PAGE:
The Many Worlds of Noxipo Maraire
Most neurosurgical residents are happy just to learn their craft, help humanity and survive seven years of very long days. Zimbabwe’s Nozipo Maraire has other things on her mind as well.
A morning in December. The neurosurgeon and the ophthalmologist have searched for three hours without finding the tumor on the 15-month-old boy’s optic nerve, a glioma that has already blinded the toddler in one eye and threatens his sight in the other. Because it is the same pearl white as the surrounding tissue and lies hidden somewhere behind the eye, it is hard to find. Reluctantly, the two doctors decide they must drill farther into the boy’s frontal bones and orbital rim.
Nozipo Maraire has been watching this from the sidelines. As the chief resident neurosurgeon, she had begun by assisting with the procedure but ceded her place at the operating table when the ophthalmologist was called in to help. For the last three hours, Maraire has watched the surgery on a video screen linked to the operating microscope. Now she asks to take another quick look for herself. She steps onto the stool, peers into the microscope — and this time finds the tumor. She guides the stainless steel instruments with precision to free it from the nerve. After two hours of painstaking work, Maraire lifts out a glioma the size of a cherry.
For J. Nozipo Maraire, M.D., HS ’92-99, the operating room is a world apart, a place where little else intrudes as surgeons, nurses and technicians focus on the delicate work of opening the skull and fixing what’s wrong inside. “There’s a closeness you share with people here. It’s almost a kind of clandestine fraternity,” she says, wearing a blue surgical cap, her smooth black hair pulled back above a high forehead. “Part of the culture is the balance between the seriousness of the situation — how macabre it really is — and yet you’re able to talk about the baby you just had, your lives, your friends. Time is suspended.”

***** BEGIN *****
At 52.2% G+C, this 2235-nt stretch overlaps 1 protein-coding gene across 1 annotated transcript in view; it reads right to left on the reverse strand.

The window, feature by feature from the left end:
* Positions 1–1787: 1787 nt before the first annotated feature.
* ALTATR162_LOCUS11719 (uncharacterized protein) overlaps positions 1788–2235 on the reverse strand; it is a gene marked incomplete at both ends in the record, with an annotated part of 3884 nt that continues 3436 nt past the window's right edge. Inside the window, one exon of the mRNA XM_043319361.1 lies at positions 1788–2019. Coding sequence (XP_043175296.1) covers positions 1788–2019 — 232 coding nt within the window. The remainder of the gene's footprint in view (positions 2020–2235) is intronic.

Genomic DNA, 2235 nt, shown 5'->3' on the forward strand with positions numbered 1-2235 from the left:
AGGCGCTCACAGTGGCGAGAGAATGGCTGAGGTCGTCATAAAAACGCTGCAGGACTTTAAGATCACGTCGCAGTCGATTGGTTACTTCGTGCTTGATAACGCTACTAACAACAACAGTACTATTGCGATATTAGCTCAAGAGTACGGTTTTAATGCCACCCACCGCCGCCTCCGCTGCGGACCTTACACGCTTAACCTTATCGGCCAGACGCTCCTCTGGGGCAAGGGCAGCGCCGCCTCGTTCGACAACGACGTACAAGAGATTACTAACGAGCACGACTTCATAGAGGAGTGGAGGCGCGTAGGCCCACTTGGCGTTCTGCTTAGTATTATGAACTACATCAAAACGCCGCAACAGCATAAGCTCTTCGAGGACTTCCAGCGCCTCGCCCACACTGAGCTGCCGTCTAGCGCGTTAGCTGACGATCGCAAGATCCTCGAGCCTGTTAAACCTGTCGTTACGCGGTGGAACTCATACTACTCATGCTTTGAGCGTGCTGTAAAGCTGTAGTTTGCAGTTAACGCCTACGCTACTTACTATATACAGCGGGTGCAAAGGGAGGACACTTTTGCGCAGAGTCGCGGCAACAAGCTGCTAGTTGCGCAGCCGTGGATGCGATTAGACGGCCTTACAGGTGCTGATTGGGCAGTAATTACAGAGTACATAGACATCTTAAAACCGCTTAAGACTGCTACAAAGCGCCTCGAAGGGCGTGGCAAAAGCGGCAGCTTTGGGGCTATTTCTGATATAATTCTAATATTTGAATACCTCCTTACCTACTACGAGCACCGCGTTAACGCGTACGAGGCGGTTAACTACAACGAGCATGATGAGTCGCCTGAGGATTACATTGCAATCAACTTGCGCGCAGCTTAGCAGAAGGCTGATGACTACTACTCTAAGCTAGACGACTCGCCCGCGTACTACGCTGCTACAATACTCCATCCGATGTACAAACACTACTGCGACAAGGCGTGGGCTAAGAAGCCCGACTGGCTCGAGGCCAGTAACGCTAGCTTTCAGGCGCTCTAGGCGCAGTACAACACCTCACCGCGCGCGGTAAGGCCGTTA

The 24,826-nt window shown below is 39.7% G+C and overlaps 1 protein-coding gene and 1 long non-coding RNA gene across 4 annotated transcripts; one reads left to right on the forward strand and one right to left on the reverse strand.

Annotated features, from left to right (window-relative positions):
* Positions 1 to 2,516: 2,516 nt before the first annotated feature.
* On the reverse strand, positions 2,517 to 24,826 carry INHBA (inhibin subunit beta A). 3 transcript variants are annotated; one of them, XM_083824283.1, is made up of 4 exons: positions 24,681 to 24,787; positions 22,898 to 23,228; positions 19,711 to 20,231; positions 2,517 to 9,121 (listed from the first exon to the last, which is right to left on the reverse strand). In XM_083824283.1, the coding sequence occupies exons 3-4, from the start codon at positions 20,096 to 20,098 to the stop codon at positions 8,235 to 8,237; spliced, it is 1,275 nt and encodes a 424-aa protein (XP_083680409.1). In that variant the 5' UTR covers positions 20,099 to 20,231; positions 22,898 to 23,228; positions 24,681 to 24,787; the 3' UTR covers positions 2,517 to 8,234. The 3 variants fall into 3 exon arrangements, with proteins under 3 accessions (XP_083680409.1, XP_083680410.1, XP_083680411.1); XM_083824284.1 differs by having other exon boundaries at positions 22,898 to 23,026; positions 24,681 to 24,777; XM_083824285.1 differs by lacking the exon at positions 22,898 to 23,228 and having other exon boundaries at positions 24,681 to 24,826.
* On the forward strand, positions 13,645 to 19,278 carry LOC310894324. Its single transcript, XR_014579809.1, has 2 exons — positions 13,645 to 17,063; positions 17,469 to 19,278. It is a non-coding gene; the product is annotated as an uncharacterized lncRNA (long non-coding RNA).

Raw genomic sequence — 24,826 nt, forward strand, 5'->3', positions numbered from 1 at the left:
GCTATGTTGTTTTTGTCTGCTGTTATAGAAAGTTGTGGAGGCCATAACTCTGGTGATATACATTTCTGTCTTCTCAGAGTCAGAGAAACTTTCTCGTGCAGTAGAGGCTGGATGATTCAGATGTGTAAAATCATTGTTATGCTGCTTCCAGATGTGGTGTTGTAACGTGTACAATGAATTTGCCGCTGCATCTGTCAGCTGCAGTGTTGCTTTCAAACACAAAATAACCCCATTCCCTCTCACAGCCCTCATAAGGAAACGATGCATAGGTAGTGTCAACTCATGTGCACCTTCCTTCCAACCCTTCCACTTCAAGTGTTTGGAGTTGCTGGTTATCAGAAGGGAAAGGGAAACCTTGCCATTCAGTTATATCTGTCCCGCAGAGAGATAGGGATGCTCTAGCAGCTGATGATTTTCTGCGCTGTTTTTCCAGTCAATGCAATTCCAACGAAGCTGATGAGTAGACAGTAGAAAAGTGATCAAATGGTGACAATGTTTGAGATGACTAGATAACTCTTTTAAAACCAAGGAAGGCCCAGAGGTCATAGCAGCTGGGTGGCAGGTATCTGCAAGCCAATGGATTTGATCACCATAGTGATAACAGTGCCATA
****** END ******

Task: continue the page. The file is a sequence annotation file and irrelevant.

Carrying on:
Amid the repartee of the operating room, Maraire concentrates almost single-mindedly on the work of her hands. She has used this ability to focus outside the OR as well, extending her influence far beyond hospital walls. In the little free time granted a surgical resident, she has written a critically acclaimed novel, served on the board of an international development agency, pursued her master’s degree in public health, and laid the groundwork for a partnership between Yale and the medical institutions of her native Zimbabwe.
When she returns there next year, the 34-year-old Maraire will be one of seven neurosurgeons in the southern African nation of 11 million people. (Her 77-year-old counterpart at Pariranyetwa Hospital in the capital city of Harare is “counting the days until I get there,” Maraire says.) She will be only the second woman to have completed neurosurgical training at Yale since its program began in 1925, and she believes she will be the first black female neurosurgeon on the African continent.
Maraire was five years old when she told her father she wanted to be a neurosurgeon. She had only the vaguest notion of what one did, but liked the idea because “it sounded like the most difficult thing I could find to do.” Her mother is a pediatrician; her father, now deceased, was a college professor, banker and tobacco farmer. Nozipo grew up in Harare, attended elite private schools, then earned her undergraduate degree at Harvard before studying medicine at Columbia. Though her choice of career originated as a dare to herself, it has proven satisfying to Maraire. She feels drawn to the intellectual challenge of working out the puzzle of what afflicts a patient: asking good questions, listening carefully, visualizing the neuroanatomy, doing research. She recognizes that the problems treated by neurosurgeons lie at the core of the patient’s identity.
“What is wrong with them, and what are you going to do about it? What do they want done? You know you are going to do something that affects their body and, worse yet — in our case — their brain, which is at the center of how they function,” Maraire says with a trace of a British accent. “If you affect someone’s memory, it affects their ability to interact with their children, to get around town, to find their way home, to remember what they left the house for. You almost have a dread when you first meet a patient because you know, initially, more than they do about how they will be affected.”